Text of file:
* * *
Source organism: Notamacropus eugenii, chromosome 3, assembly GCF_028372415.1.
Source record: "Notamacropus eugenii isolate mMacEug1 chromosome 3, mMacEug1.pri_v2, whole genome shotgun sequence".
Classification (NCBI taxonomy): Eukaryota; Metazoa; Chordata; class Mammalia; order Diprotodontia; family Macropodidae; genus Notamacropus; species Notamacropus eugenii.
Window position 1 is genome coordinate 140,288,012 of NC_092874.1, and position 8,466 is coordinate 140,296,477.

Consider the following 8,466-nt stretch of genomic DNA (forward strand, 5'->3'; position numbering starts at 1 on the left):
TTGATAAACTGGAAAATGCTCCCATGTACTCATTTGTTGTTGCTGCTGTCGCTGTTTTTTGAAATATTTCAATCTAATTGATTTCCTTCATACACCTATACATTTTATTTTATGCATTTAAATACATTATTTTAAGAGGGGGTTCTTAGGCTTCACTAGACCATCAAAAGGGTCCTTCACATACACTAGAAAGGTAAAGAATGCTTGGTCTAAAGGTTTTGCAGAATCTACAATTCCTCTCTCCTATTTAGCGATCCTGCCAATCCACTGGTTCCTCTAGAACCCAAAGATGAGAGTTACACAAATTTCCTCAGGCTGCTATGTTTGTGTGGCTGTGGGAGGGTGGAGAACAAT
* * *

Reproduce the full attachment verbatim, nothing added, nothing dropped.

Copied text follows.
Source organism: Notamacropus eugenii, chromosome 3, assembly GCF_028372415.1.
Source record: "Notamacropus eugenii isolate mMacEug1 chromosome 3, mMacEug1.pri_v2, whole genome shotgun sequence".
Classification (NCBI taxonomy): Eukaryota; Metazoa; Chordata; class Mammalia; order Diprotodontia; family Macropodidae; genus Notamacropus; species Notamacropus eugenii.
Window position 1 is genome coordinate 140,288,012 of NC_092874.1, and position 8,466 is coordinate 140,296,477.

Consider the following 8,466-nt stretch of genomic DNA (forward strand, 5'->3'; position numbering starts at 1 on the left):
TTGATAAACTGGAAAATGCTCCCATGTACTCATTTGTTGTTGCTGCTGTCGCTGTTTTTTGAAATATTTCAATCTAATTGATTTCCTTCATACACCTATACATTTTATTTTATGCATTTAAATACATTATTTTAAGAGGGGGTTCTTAGGCTTCACTAGACCATCAAAAGGGTCCTTCACATACACTAGAAAGGTAAAGAATGCTTGGTCTAAAGGTTTTGCAGAATCTACAATTCCTCTCTCCTATTTAGCGATCCTGCCAATCCACTGGTTCCTCTAGAACCCAAAGATGAGAGTTACACAAATTTCCTCAGGCTGCTATGTTTGTGTGGCTGTGGGAGGGTGGAGAACAAT